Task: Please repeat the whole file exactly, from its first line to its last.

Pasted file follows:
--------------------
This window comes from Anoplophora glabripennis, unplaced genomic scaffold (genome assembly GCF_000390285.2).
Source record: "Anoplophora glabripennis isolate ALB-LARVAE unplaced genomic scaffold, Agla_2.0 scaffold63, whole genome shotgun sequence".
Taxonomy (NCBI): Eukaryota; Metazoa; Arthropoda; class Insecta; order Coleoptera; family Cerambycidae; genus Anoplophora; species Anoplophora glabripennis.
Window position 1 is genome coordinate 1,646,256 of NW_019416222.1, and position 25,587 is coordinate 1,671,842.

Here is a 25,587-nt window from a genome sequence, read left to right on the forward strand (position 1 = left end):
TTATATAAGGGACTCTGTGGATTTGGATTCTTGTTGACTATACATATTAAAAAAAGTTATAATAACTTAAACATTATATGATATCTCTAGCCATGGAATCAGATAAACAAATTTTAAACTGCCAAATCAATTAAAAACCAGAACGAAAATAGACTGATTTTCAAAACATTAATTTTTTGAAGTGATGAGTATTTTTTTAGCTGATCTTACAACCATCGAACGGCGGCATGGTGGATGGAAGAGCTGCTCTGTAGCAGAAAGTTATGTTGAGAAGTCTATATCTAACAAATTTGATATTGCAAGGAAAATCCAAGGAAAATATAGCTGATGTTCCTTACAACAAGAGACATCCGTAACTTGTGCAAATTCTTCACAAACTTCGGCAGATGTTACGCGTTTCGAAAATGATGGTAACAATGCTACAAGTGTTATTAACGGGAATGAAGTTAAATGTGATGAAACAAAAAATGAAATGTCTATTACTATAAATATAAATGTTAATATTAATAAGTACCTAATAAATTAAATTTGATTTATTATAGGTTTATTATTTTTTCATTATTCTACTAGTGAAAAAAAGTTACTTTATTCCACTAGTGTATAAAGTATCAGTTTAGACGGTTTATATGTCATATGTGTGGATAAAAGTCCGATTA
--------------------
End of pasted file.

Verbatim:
This window comes from Anoplophora glabripennis, unplaced genomic scaffold (genome assembly GCF_000390285.2).
Source record: "Anoplophora glabripennis isolate ALB-LARVAE unplaced genomic scaffold, Agla_2.0 scaffold63, whole genome shotgun sequence".
Taxonomy (NCBI): Eukaryota; Metazoa; Arthropoda; class Insecta; order Coleoptera; family Cerambycidae; genus Anoplophora; species Anoplophora glabripennis.
Window position 1 is genome coordinate 1,646,256 of NW_019416222.1, and position 25,587 is coordinate 1,671,842.

Here is a 25,587-nt window from a genome sequence, read left to right on the forward strand (position 1 = left end):
TTATATAAGGGACTCTGTGGATTTGGATTCTTGTTGACTATACATATTAAAAAAAGTTATAATAACTTAAACATTATATGATATCTCTAGCCATGGAATCAGATAAACAAATTTTAAACTGCCAAATCAATTAAAAACCAGAACGAAAATAGACTGATTTTCAAAACATTAATTTTTTGAAGTGATGAGTATTTTTTTAGCTGATCTTACAACCATCGAACGGCGGCATGGTGGATGGAAGAGCTGCTCTGTAGCAGAAAGTTATGTTGAGAAGTCTATATCTAACAAATTTGATATTGCAAGGAAAATCCAAGGAAAATATAGCTGATGTTCCTTACAACAAGAGACATCCGTAACTTGTGCAAATTCTTCACAAACTTCGGCAGATGTTACGCGTTTCGAAAATGATGGTAACAATGCTACAAGTGTTATTAACGGGAATGAAGTTAAATGTGATGAAACAAAAAATGAAATGTCTATTACTATAAATATAAATGTTAATATTAATAAGTACCTAATAAATTAAATTTGATTTATTATAGGTTTATTATTTTTTCATTATTCTACTAGTGAAAAAAAGTTACTTTATTCCACTAGTGTATAAAGTATCAGTTTAGACGGTTTATATGTCATATGTGTGGATAAAAGTCCGATTA